Sunday, October 16, 2016
Former Australian Prime Minister Tony Abbott says Donald Trump's policies are 'reasonable enough' - and calls his supporters 'decent people'
Former Australian Prime Minster Tony Abbott has jumped to the defence of Donald Trump's supporters and has even claimed his policies are 'reasonable'.
U.S. Republican candidate Donald Trump has been feeling the heat of the presidential race after his lewd remarks - from a decade ago - caught him in hot water and now finds himself trailing Democratic leader Hillary Clinton by double-digits.
But the former Australian PM is a self-confessed admirer of America and backs most of Mr Trump's policies and his supporters, according to the SMH.
'Many of the Trump positions are reasonable enough,' he said.
Mr Trump's supporters were maligned by Hillary Clinton, when she called half of them a 'basket of deplorables' and were labelled 'racict, sexist, homophobic, xenophobic, Islamophobic'.
Mrs Clinton was forced to apologise and Mr Abbott jumped to the defence of the supporters claiming they are citizens who yearn for change and are following a leader they believe can make this happen.
'The point that I want to make is that the vast majority of Trump supporters are not deplorables, they really aren't,' he said.
'They are decent people who want to see change inside their country and that's fair enough.'
However, Mr Abbott condemned Mr Trump's remarks in a recent video that caught him referring to women in an appalling demeanor, back in 2005.
He described the tapes as, 'gross beyond belief' and 'indefensible', on Sky News this past Wednesday night.
Mr Abbott's defence of Mr Trump comes in sharp contrast to Labor leader Bill Shorten who broke the political mold to lambaste the potential U.S. president.
Mr Shorten launched a scathing attack on Mr Trump claiming he was 'entirely unsuitable' to lead the U.S. and even called his positions as 'barking mad'.
Competitive forces in school education
Funding changes are not the only threats non-government schools will need to have on their radars in the next decade. School enrolment data from the Australian Bureau of Statistics shows that after four decades of relentless growth, the proportion of students in independent schools has slowed substantially.
The number of students in the independent sector has continued to increase, but the other sectors have begun to regain some territory. The patterns are different for primary and secondary schools. At primary level, government schools have had an uptick in enrolment share for the first time since the 1970s, whereas secondary school growth has been greatest in Catholic schools.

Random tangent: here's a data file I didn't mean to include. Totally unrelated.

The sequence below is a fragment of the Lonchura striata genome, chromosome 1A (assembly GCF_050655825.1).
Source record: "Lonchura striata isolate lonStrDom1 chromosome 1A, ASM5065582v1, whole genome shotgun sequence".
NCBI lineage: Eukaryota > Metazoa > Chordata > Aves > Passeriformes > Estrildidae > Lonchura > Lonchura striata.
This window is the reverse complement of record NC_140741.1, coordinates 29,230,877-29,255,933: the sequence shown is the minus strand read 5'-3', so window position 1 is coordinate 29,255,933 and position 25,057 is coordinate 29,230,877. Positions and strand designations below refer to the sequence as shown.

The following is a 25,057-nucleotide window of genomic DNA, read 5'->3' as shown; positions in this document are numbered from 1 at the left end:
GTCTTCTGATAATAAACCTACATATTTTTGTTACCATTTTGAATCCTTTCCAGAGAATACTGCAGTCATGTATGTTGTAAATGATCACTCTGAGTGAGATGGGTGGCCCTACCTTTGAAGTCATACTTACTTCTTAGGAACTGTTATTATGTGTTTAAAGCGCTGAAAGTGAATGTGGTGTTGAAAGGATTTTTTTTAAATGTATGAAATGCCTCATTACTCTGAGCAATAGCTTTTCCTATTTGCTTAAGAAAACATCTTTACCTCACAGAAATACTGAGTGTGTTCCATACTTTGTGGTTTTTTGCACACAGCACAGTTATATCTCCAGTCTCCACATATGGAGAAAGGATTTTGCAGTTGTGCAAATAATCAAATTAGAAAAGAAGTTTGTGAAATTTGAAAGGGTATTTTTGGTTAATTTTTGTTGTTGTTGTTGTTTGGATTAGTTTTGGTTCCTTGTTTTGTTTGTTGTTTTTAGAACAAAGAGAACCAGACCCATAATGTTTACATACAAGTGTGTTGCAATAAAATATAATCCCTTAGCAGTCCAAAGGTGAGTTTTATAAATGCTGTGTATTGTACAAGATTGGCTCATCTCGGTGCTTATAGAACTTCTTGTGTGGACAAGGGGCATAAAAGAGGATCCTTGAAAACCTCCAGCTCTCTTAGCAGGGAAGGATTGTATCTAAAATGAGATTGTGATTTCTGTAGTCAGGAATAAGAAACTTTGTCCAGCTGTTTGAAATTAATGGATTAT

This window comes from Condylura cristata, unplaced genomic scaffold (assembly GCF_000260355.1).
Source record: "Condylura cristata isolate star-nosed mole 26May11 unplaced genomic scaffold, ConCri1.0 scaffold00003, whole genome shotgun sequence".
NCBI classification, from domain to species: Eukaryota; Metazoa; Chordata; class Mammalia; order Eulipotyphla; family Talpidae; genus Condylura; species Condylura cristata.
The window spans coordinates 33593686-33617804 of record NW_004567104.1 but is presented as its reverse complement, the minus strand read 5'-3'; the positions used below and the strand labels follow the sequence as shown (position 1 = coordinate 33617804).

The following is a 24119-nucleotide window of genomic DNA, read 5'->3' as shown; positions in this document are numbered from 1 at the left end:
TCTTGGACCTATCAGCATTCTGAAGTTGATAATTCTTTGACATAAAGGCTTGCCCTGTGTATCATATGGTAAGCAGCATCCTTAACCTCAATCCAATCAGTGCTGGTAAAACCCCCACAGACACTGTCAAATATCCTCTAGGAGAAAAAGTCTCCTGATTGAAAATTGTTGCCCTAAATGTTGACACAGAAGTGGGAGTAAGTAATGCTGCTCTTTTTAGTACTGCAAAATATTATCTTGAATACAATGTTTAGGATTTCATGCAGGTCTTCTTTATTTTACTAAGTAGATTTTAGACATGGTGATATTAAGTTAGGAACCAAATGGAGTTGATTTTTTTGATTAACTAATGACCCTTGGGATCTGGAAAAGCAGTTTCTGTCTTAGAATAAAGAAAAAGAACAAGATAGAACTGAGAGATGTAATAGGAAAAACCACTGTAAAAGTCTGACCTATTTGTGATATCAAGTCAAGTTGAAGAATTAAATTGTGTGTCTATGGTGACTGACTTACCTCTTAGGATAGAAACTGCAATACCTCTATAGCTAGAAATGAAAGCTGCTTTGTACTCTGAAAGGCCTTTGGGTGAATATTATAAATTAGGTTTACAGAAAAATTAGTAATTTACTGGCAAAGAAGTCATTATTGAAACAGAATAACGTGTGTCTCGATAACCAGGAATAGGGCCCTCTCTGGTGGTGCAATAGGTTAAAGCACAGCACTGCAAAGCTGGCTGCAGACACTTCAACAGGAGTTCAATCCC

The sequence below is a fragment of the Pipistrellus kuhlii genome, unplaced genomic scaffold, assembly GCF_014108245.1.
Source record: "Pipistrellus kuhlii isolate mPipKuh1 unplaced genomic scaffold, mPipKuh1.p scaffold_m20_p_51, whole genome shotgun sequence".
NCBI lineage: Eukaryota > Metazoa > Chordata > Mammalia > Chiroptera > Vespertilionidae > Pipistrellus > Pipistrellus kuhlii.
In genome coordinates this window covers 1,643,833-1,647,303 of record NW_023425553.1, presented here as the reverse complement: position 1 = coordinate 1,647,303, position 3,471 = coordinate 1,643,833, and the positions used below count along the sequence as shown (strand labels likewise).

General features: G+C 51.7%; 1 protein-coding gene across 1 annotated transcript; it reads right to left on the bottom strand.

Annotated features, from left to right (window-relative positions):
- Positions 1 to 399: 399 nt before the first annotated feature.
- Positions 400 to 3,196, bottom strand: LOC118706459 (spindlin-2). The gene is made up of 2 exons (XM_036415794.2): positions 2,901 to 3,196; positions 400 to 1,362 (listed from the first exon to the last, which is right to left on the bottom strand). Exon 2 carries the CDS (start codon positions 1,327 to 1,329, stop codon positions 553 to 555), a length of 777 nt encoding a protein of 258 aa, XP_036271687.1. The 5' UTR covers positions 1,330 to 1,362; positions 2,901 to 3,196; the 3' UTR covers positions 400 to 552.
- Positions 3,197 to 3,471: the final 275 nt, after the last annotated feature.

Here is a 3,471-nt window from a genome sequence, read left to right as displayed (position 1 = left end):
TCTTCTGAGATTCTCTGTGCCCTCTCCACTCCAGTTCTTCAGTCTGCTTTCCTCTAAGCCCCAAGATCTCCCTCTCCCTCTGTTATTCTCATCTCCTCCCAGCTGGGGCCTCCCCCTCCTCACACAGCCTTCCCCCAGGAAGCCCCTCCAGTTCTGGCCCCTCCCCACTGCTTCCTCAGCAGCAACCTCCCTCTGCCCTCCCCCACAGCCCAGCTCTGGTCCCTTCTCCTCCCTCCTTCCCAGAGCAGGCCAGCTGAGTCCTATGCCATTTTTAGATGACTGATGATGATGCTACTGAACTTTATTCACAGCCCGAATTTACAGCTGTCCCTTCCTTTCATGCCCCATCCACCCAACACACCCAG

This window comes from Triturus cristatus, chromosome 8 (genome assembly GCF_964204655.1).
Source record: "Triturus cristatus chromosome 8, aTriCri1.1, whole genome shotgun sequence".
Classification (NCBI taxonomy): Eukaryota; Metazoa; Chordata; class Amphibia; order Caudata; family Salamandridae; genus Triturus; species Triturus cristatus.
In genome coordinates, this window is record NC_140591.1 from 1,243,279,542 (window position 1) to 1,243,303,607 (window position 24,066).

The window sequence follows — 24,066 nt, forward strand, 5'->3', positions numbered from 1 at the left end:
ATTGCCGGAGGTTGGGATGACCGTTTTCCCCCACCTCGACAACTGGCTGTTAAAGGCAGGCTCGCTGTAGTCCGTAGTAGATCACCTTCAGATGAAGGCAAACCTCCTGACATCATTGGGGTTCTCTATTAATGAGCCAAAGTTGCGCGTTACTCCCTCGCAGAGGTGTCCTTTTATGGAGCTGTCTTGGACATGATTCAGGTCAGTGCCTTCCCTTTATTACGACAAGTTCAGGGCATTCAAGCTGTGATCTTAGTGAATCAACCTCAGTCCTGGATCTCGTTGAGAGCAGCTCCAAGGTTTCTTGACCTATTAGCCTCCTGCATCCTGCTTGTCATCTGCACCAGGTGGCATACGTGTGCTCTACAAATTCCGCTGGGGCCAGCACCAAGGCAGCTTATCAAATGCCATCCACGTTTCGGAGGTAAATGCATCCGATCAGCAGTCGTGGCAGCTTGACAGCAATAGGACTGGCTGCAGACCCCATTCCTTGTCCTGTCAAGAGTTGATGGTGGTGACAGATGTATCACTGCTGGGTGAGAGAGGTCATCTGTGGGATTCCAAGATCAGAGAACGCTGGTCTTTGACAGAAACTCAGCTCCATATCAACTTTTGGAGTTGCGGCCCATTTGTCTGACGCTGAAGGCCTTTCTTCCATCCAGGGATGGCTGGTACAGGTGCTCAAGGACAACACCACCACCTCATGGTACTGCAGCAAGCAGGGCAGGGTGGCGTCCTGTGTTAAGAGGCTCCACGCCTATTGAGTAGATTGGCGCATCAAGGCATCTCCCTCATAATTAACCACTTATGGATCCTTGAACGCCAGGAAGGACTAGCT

This is arguably a good thing. For competition to be beneficial -- either by raising quality or lowering costs, or both -- it has to work in both directions. Growth in one sector alone over a long period of time creates stagnation; the waning sector is not responding effectively, and the prevailing sector becomes complacent.
Independent schools have been able to maintain their respected and valued position as educational leaders through a combination of strong and visible achievement and, for some schools, a large element of prestige.
But parents are becoming savvy consumers of education. Thanks to the My School website and various other sources of information about comparing schools, parents are able to weigh up school performance in NAPLAN versus the cost commitment of school fees. Of course, NAPLAN is not the only measure of school value, but it provides a hitherto missing piece of the puzzle.
There are also other potential disruptors. The success of free schools and academies in England is arousing the interest of policy makers, and the example of New Zealand's Partnership Schools has been instructive. Free schools and Partnership Schools were inspired by charter schools in the US. They are privately-operated schools that are fully publicly funded. They cannot charge fees and are usually not selective. This combination of independent management (with a high level of accountability) and the absence of fees will be an appealing prospect for many parents.